Insight: Bat ultrasounds and music composition in Stuart Hyatt’s Field Works ‘Ultrasonic’
Bats are one of the most intriguing of mammals species, with their ability to fly thanks to their membranous wings and communicating by ultrasounds that work as well as a sort of air sonars or radars for geolocation. They have been the target of all sorts of myths and romanticised or feared by writers in literature.
More recently, they have been at the centre of negative attention in the media, due to the not-proved hypothesis of being a possible animal host through which COVID-19 jumped species to infect humans. Even becoming the unfortunate cover of an even worse titled compilation of essays put together during the first months of the current coronavirus pandemic.
Bats can be found in almost all parts of the world inhabiting a variety of landscapes or habitats throughout the year as they feed, roost and travel, seeking daytime retreats such as caves, rock crevices, old buildings, bridges, mines, and trees. Many bat species around the world are vulnerable or endangered because of loss and fragmentation of habitat, diminished food supply, destruction of roosts, disease and hunting or directly killings.
It’s gratifying to see initiatives such as the recently published album by Stuart Hyatt under his Field Works series, Ultrasonic (Temporary Residence Ltd). An album created from recordings of a rare, endangered bat subspecies found only in rural Indiana, where Hyatt lives. Ultrasonic is perhaps the first-ever album to use the echolocations of bats as compositional source material. Hyatt has spent the last decade working with field recordings and arranging them into uniquely site-responsive music. Working under the FieldWorks name, Hyatt has assembled a remarkable cast of contributing artists to create new music from his samples and soundscapes; each Field Works release tells evocative stories about unique places and is typically paired with visual art, installations, books, and site-based performances.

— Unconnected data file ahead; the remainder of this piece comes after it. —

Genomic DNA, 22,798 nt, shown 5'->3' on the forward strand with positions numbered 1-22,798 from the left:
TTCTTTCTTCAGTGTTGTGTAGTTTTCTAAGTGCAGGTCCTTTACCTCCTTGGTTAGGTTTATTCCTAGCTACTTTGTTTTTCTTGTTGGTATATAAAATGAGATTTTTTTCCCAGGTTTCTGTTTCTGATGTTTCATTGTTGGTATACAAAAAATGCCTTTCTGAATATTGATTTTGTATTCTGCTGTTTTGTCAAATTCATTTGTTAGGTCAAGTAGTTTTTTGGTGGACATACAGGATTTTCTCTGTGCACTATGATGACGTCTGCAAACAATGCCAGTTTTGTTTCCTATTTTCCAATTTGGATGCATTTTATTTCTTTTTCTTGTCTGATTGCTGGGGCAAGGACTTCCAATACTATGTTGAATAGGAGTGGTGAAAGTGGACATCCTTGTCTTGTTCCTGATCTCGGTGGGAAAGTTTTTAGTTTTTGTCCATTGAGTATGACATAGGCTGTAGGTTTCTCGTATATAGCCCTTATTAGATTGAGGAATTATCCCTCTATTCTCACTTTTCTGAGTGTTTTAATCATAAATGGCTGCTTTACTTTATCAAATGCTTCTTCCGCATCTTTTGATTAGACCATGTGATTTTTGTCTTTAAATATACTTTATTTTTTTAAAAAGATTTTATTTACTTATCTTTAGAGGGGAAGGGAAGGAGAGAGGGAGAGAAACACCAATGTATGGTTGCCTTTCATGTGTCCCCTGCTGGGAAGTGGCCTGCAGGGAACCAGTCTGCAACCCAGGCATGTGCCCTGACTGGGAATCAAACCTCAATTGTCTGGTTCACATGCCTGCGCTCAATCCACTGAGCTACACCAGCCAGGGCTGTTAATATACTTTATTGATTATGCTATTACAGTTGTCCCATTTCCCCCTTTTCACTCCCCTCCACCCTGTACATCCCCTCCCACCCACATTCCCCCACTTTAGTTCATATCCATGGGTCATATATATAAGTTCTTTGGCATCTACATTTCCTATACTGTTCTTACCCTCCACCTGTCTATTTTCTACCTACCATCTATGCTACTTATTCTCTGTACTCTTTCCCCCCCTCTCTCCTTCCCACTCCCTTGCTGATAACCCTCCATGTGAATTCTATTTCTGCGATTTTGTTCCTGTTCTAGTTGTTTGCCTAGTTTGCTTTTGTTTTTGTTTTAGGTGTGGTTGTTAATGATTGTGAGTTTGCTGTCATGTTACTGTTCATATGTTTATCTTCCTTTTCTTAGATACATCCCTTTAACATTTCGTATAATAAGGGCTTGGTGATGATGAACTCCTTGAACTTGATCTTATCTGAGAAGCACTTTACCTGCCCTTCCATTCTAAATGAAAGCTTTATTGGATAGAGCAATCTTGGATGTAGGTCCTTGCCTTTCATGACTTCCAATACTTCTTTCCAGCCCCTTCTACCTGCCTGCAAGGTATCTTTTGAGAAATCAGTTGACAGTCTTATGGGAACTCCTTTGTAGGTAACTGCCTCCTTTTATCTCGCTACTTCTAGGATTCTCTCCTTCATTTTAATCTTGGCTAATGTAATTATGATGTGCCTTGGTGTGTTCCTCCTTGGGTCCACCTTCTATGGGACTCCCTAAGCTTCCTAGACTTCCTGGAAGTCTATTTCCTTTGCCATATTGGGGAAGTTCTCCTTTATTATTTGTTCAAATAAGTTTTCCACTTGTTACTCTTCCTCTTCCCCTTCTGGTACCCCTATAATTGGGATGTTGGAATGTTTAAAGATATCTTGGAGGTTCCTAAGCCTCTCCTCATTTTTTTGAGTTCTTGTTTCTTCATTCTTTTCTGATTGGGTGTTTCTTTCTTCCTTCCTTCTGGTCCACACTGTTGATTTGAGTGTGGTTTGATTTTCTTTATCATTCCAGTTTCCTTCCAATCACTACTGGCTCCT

For the Ultrasonic double LP, Hyatt assembled a remarkable group of contributors: Eluvium, Christina Vantzou, Sarah Davachi, Ben Lukas Boysen, Machinefabriek, Mary Lattimore, Felicia Atkinson, Noveller, Chihei Hatakeyama, John Also Bennett, Kelly Moran, Taylor Deupree, Jefre Cantu-Ledesma, Julien Marchal, and Player Piano.
The project was commissioned as a recording project by National Geographic, and t’s part of a broader storytelling project about the federally endangered Indiana bat, generously funded by the IUPUI Arts & Humanities Institute and the National Geographic Society. Every copy of the record contains an official printed booklet of The Endangered Species Act of 1973.
Hyatt comments: This may be the first instance that bat sounds have been used at this level and depth for artistic purposes. I was really trying to capture both the rhythmic and melodic qualities of their communications…All of this, of course, occurs well beyond the range of human hearing.
Humans hear in the range of 20 Hz to 20,000 Hz. (adults tap out at approx. 15,000 Hz). But bat echolocation doesn’t really get going until about 30,000 Hz! The species I was focused on, the endangered Indiana bat – aka Myotis Sodalis – vocalizes up to 70,000 kHz!
This is the first time I’ve ever recorded sounds that I couldn’t even hear while recording – akin to taking pictures of invisible people on a film camera – and then hoping they actually show up in the darkroom! I mean, the meter indicated that sounds were being captured – but there was no way to know what they were until getting back to the studio. I had to develop brand new techniques to get these sounds back into the range of human hearing, and ultimately figure out their musical qualities.